Dagger Seeker rudder

Discussion in 'General Paddling Discussions' started by David Cowell, Apr 26, 2019.

  1. Mac50L

    Mac50L Paddler

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    Make your own rudder pedals if you can use a hand saw, drill and a screw driver -
    https://canterburyseakayak.wordpress.com/rudder-pedals/

    Yes, they can easily be retrofitted to any kayak. A bit of something glued to the bulkhead to hold the front of the bar or tube (can be tube) and fasten to the seat at the aft end to take the foot-push strain.

    Sliding pedals were the stupidest thing ever.
     
  2. JohnAbercrombie

    JohnAbercrombie Paddler

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    Here's another sketch of Mac50L's pedals...
    SandyPedal.jpg
     
  3. JohnAbercrombie

    JohnAbercrombie Paddler

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    A few years ago, there was a long thread here on rudders and rudder pedals:
    http://westcoastpaddler.com/community/threads/lets-talk-rudders.1862/

    I think I'll start a new thread (which may repeat some of the ideas in that 'Let's talk rudders' conversation) which will be only about rudder pedals.

    We're pulling this thread a bit off-topic, I think.
     
  4. David Cowell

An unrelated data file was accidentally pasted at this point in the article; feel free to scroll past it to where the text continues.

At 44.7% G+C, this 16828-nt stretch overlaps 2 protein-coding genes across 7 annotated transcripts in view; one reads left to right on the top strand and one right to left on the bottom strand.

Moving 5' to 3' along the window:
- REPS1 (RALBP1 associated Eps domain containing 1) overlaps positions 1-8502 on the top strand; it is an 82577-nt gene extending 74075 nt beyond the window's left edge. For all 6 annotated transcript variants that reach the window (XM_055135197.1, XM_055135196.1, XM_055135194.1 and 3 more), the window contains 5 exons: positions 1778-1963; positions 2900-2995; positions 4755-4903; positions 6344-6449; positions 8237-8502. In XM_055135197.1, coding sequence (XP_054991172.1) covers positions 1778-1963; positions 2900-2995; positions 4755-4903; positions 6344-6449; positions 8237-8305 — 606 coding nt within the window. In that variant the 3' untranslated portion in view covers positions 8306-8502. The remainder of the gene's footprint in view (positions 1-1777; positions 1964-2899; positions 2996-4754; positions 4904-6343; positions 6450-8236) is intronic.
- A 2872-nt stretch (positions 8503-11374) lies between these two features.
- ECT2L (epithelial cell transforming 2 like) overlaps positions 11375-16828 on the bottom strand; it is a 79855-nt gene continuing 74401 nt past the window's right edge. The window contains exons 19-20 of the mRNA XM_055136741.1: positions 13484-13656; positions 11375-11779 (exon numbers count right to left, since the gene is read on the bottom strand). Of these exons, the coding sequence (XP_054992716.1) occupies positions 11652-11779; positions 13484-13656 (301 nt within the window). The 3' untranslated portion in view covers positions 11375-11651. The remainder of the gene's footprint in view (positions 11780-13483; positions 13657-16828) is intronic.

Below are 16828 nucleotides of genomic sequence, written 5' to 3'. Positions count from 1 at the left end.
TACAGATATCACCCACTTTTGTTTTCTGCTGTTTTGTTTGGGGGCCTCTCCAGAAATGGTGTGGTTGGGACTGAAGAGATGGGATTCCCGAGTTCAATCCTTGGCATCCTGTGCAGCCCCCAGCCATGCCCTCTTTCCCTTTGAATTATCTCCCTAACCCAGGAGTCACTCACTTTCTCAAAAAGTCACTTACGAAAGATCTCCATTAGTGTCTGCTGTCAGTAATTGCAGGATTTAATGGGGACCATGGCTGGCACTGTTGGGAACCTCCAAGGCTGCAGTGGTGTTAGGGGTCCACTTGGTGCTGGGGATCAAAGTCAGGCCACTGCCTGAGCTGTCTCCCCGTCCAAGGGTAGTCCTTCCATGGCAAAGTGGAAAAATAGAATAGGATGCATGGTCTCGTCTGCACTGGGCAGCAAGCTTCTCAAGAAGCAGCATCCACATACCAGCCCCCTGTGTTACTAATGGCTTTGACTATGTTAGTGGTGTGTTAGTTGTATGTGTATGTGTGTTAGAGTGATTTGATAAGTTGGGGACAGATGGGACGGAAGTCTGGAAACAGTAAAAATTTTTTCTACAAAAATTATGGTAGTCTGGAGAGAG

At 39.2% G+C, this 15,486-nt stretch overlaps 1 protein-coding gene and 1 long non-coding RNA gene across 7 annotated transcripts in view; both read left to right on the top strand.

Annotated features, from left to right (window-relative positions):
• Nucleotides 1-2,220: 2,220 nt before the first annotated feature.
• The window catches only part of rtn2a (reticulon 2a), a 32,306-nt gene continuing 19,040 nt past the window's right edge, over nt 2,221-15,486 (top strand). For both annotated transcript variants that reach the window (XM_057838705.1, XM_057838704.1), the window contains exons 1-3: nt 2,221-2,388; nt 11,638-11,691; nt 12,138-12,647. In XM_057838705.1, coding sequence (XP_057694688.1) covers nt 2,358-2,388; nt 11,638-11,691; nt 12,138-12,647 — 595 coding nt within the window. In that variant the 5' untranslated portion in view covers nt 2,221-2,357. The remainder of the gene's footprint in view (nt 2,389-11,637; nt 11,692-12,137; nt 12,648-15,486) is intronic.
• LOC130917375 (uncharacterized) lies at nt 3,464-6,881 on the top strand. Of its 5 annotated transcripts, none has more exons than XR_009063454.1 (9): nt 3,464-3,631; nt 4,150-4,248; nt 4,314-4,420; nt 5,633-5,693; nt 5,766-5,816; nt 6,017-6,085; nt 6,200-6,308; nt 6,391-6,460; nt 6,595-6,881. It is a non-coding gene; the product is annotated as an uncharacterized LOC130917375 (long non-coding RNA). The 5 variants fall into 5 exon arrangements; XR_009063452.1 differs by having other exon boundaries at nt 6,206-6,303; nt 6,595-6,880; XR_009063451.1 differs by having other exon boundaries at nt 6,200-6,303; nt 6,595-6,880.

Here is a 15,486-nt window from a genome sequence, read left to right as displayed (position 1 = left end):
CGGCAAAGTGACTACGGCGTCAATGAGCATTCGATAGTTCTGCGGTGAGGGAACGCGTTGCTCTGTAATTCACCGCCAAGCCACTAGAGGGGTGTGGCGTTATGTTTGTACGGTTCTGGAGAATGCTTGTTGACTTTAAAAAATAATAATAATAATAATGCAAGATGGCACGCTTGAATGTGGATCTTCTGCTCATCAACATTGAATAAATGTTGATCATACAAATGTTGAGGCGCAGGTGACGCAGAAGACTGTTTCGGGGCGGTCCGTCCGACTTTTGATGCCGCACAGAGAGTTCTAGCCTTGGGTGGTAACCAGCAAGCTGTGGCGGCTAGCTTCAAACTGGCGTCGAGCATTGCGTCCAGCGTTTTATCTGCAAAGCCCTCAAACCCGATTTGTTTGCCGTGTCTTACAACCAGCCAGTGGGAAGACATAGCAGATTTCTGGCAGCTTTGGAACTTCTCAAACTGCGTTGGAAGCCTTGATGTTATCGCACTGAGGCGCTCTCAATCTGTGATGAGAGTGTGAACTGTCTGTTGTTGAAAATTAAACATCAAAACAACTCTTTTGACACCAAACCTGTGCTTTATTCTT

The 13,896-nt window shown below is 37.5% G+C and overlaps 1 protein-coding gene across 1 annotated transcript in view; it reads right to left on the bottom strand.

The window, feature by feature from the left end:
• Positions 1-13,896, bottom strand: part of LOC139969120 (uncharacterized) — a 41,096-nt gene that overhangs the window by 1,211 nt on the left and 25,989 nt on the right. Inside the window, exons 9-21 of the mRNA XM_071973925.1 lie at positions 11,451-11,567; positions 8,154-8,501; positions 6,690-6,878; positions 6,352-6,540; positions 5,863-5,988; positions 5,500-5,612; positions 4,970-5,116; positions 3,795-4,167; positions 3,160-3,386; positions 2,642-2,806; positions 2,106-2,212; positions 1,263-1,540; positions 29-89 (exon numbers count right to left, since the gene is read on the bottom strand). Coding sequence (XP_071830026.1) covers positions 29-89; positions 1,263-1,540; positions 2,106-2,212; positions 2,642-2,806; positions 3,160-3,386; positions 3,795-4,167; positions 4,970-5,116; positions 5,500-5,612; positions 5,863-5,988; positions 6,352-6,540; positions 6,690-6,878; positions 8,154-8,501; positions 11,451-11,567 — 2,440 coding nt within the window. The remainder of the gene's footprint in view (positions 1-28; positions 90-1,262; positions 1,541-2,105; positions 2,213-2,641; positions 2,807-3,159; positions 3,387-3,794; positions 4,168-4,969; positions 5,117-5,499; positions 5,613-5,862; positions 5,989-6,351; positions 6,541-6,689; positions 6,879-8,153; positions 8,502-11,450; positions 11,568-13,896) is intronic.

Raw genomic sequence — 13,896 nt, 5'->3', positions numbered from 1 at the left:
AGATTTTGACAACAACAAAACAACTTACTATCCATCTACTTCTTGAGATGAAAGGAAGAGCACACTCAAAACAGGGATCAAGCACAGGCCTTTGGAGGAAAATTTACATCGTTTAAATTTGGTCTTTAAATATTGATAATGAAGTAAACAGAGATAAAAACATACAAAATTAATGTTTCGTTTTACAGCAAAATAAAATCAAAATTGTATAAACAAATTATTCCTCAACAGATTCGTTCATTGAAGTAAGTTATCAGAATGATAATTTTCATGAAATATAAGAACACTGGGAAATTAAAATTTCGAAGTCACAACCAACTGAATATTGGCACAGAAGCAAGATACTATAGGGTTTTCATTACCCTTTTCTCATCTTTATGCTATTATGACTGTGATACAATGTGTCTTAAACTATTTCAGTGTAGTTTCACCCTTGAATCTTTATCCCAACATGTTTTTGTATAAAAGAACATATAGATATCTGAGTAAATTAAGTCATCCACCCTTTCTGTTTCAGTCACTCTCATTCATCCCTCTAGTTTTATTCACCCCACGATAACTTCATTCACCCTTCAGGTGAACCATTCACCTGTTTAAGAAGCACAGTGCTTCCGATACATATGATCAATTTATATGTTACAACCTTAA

David Cowell New Member

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    So many great replies. This looks like a good site where a know nothing like me can get help and learn! I did go to a paddle fest this weekend and try some other boats, most notable (to me) were the Eddyline Fathom and Sitka LT. Both really felt like a water sports car! An eye opener for sure as to the wide variety of boats out there and some of the differences in design ideas. Those were both skeg boats, and I was surprised at the feel of the Sitka at 14 1/2 feet. It really felt like it wanted to go and both boats seemed to be very easy to maintain directional control with or without the skeg. A pure pleasure to paddle. I tried a few other boats, skeg, rudder and bare hull. There was limited space to open them up so it was really more of a teaser, but it was a blast and got me wanting to try out many more designs and materials of boats. Dumped my first kayak (or as I called it, a half a roll) when giving edging the 16 1/2 foot fathom a try. Dumped the water and kept playing. I'm planning on going to a kayak shop or two to try some other boats, then continuing putting hours into the boat I've got so I can learn more.